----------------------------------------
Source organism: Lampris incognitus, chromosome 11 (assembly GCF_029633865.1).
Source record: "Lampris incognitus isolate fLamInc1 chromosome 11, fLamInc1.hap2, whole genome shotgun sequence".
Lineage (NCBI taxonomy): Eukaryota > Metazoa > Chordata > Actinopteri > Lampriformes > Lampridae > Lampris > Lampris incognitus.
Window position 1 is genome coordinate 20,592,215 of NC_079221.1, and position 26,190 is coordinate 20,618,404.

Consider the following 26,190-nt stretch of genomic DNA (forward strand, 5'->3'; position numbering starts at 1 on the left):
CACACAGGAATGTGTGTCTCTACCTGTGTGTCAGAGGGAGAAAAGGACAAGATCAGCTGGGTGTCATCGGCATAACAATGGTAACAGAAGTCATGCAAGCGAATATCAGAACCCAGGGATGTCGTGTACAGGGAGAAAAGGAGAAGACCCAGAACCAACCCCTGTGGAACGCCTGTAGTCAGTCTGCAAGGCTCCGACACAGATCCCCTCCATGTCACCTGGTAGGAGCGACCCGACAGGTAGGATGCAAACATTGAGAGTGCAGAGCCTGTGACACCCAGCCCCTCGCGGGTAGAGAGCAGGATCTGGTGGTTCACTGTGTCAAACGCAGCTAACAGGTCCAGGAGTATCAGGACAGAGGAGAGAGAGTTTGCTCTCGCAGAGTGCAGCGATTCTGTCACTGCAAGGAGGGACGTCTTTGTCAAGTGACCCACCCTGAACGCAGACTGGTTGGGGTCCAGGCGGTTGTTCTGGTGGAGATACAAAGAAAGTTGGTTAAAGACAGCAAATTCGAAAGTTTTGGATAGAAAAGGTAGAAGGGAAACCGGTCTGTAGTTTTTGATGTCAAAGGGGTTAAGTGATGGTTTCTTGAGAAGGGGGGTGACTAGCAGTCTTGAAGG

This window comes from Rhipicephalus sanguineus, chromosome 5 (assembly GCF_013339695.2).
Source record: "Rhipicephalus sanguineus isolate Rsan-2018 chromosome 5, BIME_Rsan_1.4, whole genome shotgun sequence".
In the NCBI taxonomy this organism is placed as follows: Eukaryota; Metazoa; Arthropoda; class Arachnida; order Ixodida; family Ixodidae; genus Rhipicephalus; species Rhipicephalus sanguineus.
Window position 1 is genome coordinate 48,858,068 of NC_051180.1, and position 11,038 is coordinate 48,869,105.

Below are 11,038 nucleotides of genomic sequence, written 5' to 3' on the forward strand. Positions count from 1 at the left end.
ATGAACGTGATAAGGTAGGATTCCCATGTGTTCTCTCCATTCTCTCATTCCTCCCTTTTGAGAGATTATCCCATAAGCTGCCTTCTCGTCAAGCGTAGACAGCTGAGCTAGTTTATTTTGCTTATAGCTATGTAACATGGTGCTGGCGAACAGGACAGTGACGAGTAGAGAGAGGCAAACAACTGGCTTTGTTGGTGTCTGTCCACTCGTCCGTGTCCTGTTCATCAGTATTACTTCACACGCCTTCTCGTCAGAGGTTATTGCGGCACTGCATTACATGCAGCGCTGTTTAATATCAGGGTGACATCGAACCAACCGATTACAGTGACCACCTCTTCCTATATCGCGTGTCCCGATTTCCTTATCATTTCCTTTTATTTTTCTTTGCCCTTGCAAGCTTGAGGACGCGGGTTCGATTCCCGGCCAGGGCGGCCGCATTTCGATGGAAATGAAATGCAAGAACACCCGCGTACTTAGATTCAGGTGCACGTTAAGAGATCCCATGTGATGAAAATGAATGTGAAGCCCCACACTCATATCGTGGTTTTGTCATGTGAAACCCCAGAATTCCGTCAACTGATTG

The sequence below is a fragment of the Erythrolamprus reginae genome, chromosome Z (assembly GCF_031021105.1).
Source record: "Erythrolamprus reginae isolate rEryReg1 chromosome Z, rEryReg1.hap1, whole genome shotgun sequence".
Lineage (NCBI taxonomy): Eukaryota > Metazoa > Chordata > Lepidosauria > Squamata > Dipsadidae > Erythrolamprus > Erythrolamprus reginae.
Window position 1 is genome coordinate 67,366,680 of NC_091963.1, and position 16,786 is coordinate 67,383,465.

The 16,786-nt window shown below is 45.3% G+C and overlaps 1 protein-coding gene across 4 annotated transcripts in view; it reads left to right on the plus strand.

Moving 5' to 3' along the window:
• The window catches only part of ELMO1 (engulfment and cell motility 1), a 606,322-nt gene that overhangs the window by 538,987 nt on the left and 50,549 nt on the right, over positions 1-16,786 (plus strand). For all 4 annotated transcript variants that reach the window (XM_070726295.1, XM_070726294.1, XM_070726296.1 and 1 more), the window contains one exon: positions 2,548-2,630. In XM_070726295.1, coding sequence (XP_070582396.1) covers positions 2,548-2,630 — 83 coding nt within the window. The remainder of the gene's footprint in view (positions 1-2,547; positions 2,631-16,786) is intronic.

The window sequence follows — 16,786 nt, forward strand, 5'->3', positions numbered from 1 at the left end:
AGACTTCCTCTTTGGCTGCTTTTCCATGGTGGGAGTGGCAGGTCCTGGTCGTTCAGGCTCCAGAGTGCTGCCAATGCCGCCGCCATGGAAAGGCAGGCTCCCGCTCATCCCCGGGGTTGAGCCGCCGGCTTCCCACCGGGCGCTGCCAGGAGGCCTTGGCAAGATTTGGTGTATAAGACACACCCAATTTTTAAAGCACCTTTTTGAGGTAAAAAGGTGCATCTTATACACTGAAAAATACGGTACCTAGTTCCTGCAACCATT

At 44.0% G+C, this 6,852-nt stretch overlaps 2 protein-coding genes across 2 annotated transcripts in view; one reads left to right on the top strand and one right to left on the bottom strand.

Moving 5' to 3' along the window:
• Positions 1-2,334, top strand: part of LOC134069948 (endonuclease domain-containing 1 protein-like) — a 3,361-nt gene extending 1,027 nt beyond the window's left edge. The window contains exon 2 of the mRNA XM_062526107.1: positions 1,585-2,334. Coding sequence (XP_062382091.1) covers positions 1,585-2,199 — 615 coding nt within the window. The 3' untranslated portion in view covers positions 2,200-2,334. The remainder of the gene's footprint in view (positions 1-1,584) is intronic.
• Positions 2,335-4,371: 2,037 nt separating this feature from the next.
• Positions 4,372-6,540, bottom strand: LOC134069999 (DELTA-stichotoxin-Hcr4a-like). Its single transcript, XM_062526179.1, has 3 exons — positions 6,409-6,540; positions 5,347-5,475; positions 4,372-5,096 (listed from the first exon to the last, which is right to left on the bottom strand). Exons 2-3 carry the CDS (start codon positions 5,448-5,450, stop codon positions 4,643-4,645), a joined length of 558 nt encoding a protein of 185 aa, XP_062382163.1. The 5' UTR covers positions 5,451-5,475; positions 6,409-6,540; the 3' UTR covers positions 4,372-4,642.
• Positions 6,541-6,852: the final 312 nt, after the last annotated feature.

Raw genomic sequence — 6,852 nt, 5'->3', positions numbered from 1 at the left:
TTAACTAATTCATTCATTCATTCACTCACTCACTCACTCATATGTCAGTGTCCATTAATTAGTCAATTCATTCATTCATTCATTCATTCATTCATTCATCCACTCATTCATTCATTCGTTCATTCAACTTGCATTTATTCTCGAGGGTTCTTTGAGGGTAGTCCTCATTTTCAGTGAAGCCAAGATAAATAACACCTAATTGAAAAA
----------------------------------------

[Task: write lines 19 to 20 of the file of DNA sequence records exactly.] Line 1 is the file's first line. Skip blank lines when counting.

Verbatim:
• The window catches only part of ELMO1 (engulfment and cell motility 1), a 606,322-nt gene that overhangs the window by 538,987 nt on the left and 50,549 nt on the right, over positions 1-16,786 (plus strand). For all 4 annotated transcript variants that reach the window (XM_070726295.1, XM_070726294.1, XM_070726296.1 and 1 more), the window contains one exon: positions 2,548-2,630. In XM_070726295.1, coding sequence (XP_070582396.1) covers positions 2,548-2,630 — 83 coding nt within the window. The remainder of the gene's footprint in view (positions 1-2,547; positions 2,631-16,786) is intronic.

The window sequence follows — 16,786 nt, forward strand, 5'->3', positions numbered from 1 at the left end: